Councillor Barry Lewis
Appointment method: Councillor appointed by a constituent council
Appointing Authority: Derbyshire County Council
Other Members appointed by this Appointing Authority:
More information about this member
Derbyshire County Council
Mobile: 07920 484207
Bus. email: email@example.com
Term of Office
- 01/06/2018 - 31/05/2021
A district/borough councillor since 2006, County Councillor since 2009, sitting on planning committees for North East Derbyshire District Council and Derbyshire County Council (2009-10), previously an archaeologist with nearly 20 years field experience, including in the Peak District. I hold a first degree in Environment and Archaeology, gained at University of Wales, Lampeter and a Masters degree in Archaeology and Heritage Management from the University of Leicester. I have researched and written on a range of topics including landscape archaeology and rock-art, with a particular emphasis on prehistory, including a book titled ‘Hunting in Britain: from the Ice Age to the Present’ published by History Press in 2009.
In recent years my wife and I have become holiday cottage owners and wine producers with vineyards on the edge of the Peak Park, in Wessington, Ashover and Brackenfield parishes. I was, until being elected Leader of Derbyshire County Council, the Chief Executive of the United Kingdom Vineyards Association, leading it through key changes as the organisation became Wines of Great Britain, which is the growers association and marketing body for the English wine industry. I have been a Local Government Association Culture, Tourism and Sport Board Member since 2014, a national body with strong links to the cultural and tourist economy of the UK and the role local authorities play in supporting these sectors. Since May 2017, I have been the Leader of the County Council, Chairman of the Derwent Valley Mills World Heritage Site, LEP board member and founder and Vice Chairman of the Culture, Heritage and Tourism Board, bringing key partners together to work for the benefit of Derbyshire’s tourist and cultural economy by driving projects and growth.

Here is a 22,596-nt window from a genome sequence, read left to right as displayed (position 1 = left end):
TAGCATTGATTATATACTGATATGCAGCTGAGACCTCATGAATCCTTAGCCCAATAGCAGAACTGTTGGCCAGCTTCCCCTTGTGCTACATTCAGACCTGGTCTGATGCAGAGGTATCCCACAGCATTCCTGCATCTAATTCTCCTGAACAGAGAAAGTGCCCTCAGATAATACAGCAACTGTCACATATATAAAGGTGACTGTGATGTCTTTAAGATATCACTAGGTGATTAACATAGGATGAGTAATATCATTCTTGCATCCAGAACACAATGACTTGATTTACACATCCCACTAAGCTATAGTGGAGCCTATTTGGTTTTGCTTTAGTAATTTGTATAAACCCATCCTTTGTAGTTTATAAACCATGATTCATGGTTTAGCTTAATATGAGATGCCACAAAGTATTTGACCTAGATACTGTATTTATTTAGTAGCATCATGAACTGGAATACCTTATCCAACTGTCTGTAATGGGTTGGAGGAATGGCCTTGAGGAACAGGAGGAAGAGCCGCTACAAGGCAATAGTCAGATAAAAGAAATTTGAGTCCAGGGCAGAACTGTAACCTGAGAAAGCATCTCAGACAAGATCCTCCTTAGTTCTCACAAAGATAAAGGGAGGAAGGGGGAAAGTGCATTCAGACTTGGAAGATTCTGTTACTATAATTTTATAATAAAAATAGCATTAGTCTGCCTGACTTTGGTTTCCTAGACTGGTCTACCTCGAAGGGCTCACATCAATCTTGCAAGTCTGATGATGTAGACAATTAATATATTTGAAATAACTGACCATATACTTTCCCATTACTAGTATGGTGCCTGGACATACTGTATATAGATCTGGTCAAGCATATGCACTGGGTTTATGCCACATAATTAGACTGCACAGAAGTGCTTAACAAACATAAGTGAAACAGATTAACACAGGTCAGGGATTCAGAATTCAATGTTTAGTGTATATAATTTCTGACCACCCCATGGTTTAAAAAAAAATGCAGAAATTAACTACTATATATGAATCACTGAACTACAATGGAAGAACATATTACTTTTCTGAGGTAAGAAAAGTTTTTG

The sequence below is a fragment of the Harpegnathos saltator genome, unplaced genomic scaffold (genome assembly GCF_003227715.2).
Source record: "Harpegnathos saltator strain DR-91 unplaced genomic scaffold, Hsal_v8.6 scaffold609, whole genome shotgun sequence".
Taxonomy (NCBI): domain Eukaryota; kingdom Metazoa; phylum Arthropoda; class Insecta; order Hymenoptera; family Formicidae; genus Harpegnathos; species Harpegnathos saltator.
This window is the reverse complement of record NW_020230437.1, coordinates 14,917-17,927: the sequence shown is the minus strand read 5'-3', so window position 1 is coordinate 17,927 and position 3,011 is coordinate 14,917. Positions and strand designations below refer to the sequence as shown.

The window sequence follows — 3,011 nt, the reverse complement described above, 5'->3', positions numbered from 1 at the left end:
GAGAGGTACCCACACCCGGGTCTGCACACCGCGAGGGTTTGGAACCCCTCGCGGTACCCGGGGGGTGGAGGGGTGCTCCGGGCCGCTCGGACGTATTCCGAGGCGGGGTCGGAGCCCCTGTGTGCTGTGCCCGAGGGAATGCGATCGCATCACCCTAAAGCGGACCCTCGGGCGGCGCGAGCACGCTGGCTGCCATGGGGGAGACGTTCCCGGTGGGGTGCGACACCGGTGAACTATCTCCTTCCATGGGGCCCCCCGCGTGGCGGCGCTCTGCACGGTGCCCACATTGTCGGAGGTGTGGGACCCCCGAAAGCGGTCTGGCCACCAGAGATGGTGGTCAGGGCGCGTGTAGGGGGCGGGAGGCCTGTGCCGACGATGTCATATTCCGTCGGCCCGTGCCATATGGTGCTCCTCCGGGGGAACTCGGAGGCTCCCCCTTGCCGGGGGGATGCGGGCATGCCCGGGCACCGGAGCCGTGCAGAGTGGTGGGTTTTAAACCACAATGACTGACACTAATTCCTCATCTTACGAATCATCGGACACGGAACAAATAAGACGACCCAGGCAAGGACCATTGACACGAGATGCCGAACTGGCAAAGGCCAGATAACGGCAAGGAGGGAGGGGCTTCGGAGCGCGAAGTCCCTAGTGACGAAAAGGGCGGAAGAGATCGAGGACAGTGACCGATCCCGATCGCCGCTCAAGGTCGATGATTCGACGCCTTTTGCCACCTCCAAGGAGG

National Parks are protected for the nation forever but are also places that people, live, work and play; as well as being a space we share with nature. These could be competing interests but I hope through effective policies and working, good decisions and governance that these elements can be managed to benefit all. Primarily the Peak Park is and always has been a living, working landscape that is reflected in a rich palimpsest of ancient monuments, traces of human habitation and workings that come right through to recent eras. How we manage the National Park now will contribute to that landscape story for the future.